21 year is at the crisp of her adult life, she needs to realise the commitment she will be giving another person and the limitations that come with that. I'd advise my dd to make sure she's in a secure relationship and job before having a baby. That baby is now 15 but it was hard. I'd advise all my kids to explore the world going on holidays enjoy their lives before starting families quickly. I missed out on so much that il never get back.

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SweetBirdsong · 03/02/2024 09:25

YaWeeFurryBastard · 02/02/2024 22:31

In all honesty if you want to help them all you can then I think a frank talk about whether they can afford to support a baby is needed. Your young daughter is not married to this guy and is on a zero hours contract so likely extremely financially vulnerable. Being a good parent is not just blindly approving and encouraging all decisions your child makes.

I think you need to be focussing and advising on the long term implications of this situation instead of trying to work out how the benefits system can pay for your investment property, which comes with a whole host of its own problems.

Yep this. ^ I'm sorry @MacciesApplePie but I would be talking to my daughter if this was mine, and seeing if there is an alternative to keeping the baby! (No easy way to say it!)

Having a baby at 21 - with no proper job or guaranteed income (neither him nor her,) no savings, and not married, and no place to live is utterly bonkers. I know there is never a right time to have a baby, but there is definitely a WRONG time, and this is it IMO.

She is putting herself in a VERY precarious position.

Good luck. Flowers

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VitoCorleoneOfMNMafia · 03/02/2024 09:27

hattie43 · 03/02/2024 06:05

What a sad indictment on society when the first question is what benefits can they claim .
Never mind about making sensible decisions when the good old taxpayer will fund them .
No wonder this country is in such a mess .

The benefits are actually subsidising the daughter's employer by making it possible to pay less than a living wage and offer less than full-time hours.

It's legitimate to complain that the taxpayer shouldn't pay out, but you should take care to identify who is actually getting the handout here.

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Honeychickpea · 03/02/2024 09:27

Neurodiversitydoctor · 03/02/2024 06:15

This, also that baby will grow up to pay taxes to provide health and social care to all the miseries on this thread.

Look at the birth gap.

There are no guarantees of that.

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Chylka · 03/02/2024 09:30

I’ve found a lot of these posts really unpleasant. She’s 21, not a child. And it’s normal to provide advice and support to your (even adult) DD when she has a baby. All of the suggestions to talk to her about “whether she wants to go through with it” - are you suggesting the OP be pressured to terminate the pregnancy? That’s going to do wonders for OP’s relationship with her DD…🤦🏻‍♀️

I had my first baby, unplanned, at 19. We got support and advice from our parents, but otherwise stood on our own feet - E.g my parents helped us find somewhere to live and stood as guarantors, but we had to fund it. I was at uni and had to work out how to defer my place/ extend my student loan etc but our parents supported us.

Our relationship ultimately didn’t last (I got divorced at 25) but I have zero regrets. My DS is now at uni himself, and has been a joy I wouldn’t be without. And I long since graduated uni, got my professional qualifications etc. I claimed tax credits (as they were) for about 5 years after the breakdown of my relationship with my ex. Only ever claimed income support for 5 months! And been a higher rate tax payer for over a decade. People’s inability to look outside their tiny bubble of experience is so depressing.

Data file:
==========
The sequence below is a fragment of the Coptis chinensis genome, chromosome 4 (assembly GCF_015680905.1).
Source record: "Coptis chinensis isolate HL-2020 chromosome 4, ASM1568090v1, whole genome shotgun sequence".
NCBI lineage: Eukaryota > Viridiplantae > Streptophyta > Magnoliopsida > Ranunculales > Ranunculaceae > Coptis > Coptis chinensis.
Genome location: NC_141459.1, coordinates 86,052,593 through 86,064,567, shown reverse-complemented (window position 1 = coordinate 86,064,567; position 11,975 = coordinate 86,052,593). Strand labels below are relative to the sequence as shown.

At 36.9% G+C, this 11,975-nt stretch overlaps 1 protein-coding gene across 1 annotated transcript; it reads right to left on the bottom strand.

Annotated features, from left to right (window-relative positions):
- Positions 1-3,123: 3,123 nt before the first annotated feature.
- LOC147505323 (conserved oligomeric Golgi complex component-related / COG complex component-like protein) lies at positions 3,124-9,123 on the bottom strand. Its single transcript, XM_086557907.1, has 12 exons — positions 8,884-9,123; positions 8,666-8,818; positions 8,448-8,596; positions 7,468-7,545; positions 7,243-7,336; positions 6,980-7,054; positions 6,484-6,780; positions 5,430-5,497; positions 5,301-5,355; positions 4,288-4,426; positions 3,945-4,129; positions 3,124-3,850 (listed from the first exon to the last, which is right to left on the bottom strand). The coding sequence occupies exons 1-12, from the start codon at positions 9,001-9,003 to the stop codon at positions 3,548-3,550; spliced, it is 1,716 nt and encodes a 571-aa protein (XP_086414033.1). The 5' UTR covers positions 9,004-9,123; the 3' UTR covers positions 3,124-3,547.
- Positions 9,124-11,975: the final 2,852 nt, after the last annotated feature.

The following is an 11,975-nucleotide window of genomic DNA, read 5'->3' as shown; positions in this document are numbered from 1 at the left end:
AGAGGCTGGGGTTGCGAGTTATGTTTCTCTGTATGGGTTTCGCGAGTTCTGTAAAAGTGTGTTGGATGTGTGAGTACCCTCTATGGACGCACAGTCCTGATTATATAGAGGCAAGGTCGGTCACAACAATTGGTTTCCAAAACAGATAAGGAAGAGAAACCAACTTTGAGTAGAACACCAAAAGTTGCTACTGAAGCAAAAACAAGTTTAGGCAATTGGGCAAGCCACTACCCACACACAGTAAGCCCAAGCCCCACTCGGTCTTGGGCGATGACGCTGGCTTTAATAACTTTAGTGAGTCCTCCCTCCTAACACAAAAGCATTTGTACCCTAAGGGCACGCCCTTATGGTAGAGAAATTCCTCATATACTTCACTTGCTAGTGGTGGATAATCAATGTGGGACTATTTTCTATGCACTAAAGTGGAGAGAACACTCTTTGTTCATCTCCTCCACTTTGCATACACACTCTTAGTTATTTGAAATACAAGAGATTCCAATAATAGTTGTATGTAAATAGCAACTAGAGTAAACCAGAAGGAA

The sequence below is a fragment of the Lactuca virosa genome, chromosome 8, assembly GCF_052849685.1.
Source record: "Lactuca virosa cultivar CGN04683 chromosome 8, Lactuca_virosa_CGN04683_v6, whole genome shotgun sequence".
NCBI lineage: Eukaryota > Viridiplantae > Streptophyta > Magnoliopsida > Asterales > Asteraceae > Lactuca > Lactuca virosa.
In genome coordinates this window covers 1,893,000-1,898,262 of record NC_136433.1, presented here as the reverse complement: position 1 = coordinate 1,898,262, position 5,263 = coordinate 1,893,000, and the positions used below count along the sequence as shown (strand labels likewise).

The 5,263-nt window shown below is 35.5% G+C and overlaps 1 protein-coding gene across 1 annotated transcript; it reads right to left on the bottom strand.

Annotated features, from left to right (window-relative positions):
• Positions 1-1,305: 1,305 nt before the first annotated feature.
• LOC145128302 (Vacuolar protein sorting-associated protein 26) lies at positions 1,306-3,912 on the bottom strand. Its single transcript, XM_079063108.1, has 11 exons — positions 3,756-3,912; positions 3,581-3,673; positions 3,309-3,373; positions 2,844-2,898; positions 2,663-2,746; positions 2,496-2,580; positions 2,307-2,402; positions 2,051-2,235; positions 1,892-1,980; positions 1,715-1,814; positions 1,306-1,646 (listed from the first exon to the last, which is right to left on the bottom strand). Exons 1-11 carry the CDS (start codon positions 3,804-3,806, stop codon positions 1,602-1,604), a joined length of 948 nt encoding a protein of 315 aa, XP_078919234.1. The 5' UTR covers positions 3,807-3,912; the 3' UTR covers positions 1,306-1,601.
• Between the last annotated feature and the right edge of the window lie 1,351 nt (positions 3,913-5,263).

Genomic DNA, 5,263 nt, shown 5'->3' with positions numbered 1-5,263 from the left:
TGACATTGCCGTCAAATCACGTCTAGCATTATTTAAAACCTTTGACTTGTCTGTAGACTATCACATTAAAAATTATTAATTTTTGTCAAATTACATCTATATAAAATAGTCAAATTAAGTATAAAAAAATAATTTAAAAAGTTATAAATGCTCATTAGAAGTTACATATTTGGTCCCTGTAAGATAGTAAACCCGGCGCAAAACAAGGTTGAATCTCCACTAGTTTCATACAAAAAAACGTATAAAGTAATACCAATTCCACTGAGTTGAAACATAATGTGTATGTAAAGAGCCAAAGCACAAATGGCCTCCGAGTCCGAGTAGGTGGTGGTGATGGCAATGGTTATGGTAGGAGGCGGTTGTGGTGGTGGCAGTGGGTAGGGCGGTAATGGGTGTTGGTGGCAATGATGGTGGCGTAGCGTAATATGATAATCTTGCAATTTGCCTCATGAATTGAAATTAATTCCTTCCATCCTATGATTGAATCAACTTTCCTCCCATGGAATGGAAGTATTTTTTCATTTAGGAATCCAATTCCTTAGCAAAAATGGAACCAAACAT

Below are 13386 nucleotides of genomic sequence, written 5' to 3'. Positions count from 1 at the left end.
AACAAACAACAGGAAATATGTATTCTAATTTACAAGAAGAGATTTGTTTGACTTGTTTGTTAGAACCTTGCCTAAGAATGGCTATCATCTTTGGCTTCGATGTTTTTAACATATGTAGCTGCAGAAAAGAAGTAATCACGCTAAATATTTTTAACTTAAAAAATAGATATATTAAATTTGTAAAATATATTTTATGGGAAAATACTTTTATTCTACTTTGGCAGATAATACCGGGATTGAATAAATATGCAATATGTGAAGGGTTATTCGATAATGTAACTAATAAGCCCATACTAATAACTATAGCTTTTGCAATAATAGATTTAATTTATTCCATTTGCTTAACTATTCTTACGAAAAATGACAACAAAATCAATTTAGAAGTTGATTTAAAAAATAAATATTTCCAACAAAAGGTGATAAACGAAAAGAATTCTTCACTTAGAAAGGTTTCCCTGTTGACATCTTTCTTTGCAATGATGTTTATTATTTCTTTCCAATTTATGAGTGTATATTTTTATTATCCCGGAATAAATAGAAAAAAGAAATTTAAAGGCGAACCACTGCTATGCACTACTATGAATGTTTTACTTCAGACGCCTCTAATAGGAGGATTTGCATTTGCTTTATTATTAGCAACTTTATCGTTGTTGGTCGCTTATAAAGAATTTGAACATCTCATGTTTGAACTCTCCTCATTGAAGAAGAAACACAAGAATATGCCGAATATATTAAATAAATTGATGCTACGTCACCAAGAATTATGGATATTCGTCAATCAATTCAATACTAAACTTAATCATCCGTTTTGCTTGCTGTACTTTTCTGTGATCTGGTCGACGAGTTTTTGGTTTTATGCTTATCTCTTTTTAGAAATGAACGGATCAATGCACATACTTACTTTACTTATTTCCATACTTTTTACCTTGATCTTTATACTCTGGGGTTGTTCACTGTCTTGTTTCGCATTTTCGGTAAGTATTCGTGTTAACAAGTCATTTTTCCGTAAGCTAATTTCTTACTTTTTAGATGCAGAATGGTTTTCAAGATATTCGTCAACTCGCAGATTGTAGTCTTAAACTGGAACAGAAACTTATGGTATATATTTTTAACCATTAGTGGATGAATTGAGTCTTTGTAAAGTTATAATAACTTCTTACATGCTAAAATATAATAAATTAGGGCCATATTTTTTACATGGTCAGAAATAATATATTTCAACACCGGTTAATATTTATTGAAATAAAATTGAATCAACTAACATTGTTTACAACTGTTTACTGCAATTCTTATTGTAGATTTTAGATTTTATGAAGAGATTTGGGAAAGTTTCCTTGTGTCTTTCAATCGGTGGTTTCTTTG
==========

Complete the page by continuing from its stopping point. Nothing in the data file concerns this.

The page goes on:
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Honeychickpea · 03/02/2024 09:30

MacciesApplePie · 03/02/2024 06:20

Thank you for all of the positive comments and good advice. I will read back over agin and make notes.
just a bit of back ground. They rented a house from a work colleague of my husband who was abroad, when he came back just before Christmas they both moved home (the boyfriend to his parents) and planned to save for a deposit for a house. They both worked for the same company and were made redundant at the start of Jan, and took the first jobs they could find. They are both actively seeking new permanent employed jobs.
The flat we own with my husbands brother is let out and our half of the rent covers my youngest son at uni.
im asking about benefits not because I want my rent paid by the state, but as an option. I’ve never claimed benefits so have no clue what they could be entitled to in the short term, so thank you for the advice.
im going to have s good talk with her today about what life will look like with a baby but ultimately it’s their choice. I don’t want to take over but I do want to help.
thanks again, my head is all over the place and this has given me some options to consider.

That really doesn't sound like a good circumstance to have a baby. I wouldn't offer to facilitate it.

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Andthereyougo · 03/02/2024 09:32

I was a teenage mum. We got married and we struggled and struggled financially for years. I’d have paid out more in childcare than I could earn, even if there’d been rural childcare available so was a sahm for the best part of 7 years. No nights out ever, very few clothes, no luxuries for us, every penny went on the children and bills. At 19 I was juggling paying the electricity, buying enough food and paying the rent.